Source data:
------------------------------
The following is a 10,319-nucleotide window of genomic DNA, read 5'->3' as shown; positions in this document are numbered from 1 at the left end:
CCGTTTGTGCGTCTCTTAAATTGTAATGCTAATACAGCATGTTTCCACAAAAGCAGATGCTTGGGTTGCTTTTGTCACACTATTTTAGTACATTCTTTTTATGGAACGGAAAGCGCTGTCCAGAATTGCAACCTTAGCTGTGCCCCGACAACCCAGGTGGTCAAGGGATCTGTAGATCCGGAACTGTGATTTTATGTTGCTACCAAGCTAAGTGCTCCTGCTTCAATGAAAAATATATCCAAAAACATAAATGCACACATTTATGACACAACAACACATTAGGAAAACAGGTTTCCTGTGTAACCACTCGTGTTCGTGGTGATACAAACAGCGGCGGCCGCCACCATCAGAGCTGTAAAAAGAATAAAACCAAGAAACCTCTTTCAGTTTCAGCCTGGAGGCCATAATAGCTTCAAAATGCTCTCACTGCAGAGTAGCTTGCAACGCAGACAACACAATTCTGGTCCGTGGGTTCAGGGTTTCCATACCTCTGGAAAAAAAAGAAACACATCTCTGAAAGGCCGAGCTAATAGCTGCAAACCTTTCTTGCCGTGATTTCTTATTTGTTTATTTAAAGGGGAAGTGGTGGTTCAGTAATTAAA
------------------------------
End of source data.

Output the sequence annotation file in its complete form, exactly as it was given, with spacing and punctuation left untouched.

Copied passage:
The following is a 10,319-nucleotide window of genomic DNA, read 5'->3' as shown; positions in this document are numbered from 1 at the left end:
CCGTTTGTGCGTCTCTTAAATTGTAATGCTAATACAGCATGTTTCCACAAAAGCAGATGCTTGGGTTGCTTTTGTCACACTATTTTAGTACATTCTTTTTATGGAACGGAAAGCGCTGTCCAGAATTGCAACCTTAGCTGTGCCCCGACAACCCAGGTGGTCAAGGGATCTGTAGATCCGGAACTGTGATTTTATGTTGCTACCAAGCTAAGTGCTCCTGCTTCAATGAAAAATATATCCAAAAACATAAATGCACACATTTATGACACAACAACACATTAGGAAAACAGGTTTCCTGTGTAACCACTCGTGTTCGTGGTGATACAAACAGCGGCGGCCGCCACCATCAGAGCTGTAAAAAGAATAAAACCAAGAAACCTCTTTCAGTTTCAGCCTGGAGGCCATAATAGCTTCAAAATGCTCTCACTGCAGAGTAGCTTGCAACGCAGACAACACAATTCTGGTCCGTGGGTTCAGGGTTTCCATACCTCTGGAAAAAAAAGAAACACATCTCTGAAAGGCCGAGCTAATAGCTGCAAACCTTTCTTGCCGTGATTTCTTATTTGTTTATTTAAAGGGGAAGTGGTGGTTCAGTAATTAAA